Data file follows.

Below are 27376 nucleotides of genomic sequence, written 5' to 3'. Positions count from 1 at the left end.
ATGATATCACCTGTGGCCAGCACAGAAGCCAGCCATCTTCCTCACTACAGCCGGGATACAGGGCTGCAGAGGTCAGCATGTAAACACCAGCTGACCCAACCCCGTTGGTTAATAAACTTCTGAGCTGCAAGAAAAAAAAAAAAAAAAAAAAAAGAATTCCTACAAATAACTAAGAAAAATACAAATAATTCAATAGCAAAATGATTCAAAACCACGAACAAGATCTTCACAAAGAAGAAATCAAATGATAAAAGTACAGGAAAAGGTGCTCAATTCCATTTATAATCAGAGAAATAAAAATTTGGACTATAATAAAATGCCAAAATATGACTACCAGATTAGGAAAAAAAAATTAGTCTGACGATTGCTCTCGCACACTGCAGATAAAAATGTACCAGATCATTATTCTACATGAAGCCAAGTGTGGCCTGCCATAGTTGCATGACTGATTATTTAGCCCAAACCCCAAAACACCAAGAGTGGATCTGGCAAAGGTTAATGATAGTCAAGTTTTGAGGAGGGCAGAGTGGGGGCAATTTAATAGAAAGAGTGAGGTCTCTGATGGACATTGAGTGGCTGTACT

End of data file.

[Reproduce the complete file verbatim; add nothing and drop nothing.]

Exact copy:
Below are 27376 nucleotides of genomic sequence, written 5' to 3'. Positions count from 1 at the left end.
ATGATATCACCTGTGGCCAGCACAGAAGCCAGCCATCTTCCTCACTACAGCCGGGATACAGGGCTGCAGAGGTCAGCATGTAAACACCAGCTGACCCAACCCCGTTGGTTAATAAACTTCTGAGCTGCAAGAAAAAAAAAAAAAAAAAAAAAAGAATTCCTACAAATAACTAAGAAAAATACAAATAATTCAATAGCAAAATGATTCAAAACCACGAACAAGATCTTCACAAAGAAGAAATCAAATGATAAAAGTACAGGAAAAGGTGCTCAATTCCATTTATAATCAGAGAAATAAAAATTTGGACTATAATAAAATGCCAAAATATGACTACCAGATTAGGAAAAAAAAATTAGTCTGACGATTGCTCTCGCACACTGCAGATAAAAATGTACCAGATCATTATTCTACATGAAGCCAAGTGTGGCCTGCCATAGTTGCATGACTGATTATTTAGCCCAAACCCCAAAACACCAAGAGTGGATCTGGCAAAGGTTAATGATAGTCAAGTTTTGAGGAGGGCAGAGTGGGGGCAATTTAATAGAAAGAGTGAGGTCTCTGATGGACATTGAGTGGCTGTACT